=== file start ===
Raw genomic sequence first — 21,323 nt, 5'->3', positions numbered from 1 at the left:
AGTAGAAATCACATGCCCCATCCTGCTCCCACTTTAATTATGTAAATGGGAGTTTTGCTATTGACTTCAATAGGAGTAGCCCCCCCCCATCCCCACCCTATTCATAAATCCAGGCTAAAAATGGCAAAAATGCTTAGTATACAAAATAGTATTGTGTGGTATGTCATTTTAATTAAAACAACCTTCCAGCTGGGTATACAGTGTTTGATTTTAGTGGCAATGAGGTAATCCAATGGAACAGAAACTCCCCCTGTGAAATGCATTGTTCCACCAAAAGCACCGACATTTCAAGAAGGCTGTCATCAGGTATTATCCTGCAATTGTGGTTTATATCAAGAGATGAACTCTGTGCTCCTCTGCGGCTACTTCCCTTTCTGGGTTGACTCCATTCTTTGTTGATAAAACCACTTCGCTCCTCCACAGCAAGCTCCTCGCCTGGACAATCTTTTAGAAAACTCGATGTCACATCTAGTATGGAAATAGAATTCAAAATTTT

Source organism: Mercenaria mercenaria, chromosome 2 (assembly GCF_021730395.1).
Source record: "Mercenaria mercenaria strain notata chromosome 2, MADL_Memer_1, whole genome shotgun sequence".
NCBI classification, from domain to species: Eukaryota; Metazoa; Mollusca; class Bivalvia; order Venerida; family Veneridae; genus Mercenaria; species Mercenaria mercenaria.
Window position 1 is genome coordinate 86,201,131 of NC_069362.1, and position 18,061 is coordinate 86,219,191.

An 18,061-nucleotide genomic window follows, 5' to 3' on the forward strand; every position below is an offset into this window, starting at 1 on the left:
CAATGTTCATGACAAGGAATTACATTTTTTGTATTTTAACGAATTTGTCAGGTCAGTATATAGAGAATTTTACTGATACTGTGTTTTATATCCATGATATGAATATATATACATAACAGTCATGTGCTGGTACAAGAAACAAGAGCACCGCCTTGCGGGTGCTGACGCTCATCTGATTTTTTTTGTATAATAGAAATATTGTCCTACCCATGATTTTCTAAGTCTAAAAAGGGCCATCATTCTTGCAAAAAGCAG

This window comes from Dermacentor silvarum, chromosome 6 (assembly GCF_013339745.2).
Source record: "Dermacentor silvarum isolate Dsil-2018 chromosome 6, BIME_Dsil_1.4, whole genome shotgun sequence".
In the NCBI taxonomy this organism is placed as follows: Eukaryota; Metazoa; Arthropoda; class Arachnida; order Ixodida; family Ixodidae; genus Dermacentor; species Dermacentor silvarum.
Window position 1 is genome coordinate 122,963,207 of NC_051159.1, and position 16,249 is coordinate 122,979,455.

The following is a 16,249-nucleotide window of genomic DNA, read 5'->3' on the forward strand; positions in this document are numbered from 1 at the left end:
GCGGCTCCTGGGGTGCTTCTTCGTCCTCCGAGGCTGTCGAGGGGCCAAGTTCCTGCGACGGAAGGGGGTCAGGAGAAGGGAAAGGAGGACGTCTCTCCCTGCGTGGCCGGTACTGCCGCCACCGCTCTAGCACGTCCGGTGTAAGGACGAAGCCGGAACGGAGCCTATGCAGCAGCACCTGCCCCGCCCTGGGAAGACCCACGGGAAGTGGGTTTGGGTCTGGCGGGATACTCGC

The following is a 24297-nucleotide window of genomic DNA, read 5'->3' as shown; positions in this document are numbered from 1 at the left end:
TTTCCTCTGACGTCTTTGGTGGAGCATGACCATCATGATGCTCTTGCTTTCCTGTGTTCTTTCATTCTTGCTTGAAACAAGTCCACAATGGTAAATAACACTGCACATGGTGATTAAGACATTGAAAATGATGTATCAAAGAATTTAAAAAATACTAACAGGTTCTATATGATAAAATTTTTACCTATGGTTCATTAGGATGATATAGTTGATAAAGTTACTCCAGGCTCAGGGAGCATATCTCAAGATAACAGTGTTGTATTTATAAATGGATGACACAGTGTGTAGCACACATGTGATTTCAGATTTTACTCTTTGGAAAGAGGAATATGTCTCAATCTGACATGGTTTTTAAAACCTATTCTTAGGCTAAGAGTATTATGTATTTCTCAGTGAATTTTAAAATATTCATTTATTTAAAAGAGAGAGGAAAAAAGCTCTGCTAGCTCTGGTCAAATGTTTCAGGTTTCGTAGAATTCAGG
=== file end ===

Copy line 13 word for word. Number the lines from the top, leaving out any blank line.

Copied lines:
The following is a 16,249-nucleotide window of genomic DNA, read 5'->3' on the forward strand; positions in this document are numbered from 1 at the left end: